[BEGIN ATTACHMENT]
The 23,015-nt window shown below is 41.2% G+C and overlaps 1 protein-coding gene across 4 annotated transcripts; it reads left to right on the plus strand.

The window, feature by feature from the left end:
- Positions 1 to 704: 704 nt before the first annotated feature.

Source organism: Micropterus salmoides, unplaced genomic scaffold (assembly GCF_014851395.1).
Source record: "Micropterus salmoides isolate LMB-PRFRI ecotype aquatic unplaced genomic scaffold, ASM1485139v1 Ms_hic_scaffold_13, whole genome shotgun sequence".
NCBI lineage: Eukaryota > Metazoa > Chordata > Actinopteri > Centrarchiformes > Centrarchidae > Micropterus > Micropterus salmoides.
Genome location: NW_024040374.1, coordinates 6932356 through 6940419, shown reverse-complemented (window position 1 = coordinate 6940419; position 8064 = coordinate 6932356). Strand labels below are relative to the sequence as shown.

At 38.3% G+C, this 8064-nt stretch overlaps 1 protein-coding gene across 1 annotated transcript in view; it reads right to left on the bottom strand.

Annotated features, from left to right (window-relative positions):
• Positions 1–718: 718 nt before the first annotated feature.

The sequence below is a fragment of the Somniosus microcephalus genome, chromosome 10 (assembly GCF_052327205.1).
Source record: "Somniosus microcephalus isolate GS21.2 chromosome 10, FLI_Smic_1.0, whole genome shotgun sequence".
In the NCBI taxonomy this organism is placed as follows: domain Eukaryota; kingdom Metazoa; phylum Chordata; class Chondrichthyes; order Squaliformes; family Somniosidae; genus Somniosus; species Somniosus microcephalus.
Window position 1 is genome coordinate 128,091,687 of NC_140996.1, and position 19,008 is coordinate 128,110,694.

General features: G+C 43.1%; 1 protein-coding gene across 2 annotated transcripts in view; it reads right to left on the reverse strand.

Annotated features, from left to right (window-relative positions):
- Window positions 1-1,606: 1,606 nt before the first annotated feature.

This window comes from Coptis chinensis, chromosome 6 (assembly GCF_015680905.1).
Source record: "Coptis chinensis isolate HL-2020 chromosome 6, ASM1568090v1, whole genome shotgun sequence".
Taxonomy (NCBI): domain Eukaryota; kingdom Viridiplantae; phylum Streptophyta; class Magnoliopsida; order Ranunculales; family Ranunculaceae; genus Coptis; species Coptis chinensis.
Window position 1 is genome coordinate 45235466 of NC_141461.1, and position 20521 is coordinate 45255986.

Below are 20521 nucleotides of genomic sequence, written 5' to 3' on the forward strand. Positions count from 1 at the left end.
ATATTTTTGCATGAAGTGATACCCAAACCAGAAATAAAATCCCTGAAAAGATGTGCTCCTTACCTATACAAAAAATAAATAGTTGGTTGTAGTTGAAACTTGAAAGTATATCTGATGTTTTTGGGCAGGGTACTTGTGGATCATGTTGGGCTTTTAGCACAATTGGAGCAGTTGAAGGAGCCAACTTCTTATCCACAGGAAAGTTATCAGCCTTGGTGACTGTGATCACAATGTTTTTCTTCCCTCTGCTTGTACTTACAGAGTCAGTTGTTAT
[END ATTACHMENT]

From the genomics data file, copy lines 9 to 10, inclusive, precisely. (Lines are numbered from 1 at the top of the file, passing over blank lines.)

Annotated features, from left to right (window-relative positions):
• Positions 1–718: 718 nt before the first annotated feature.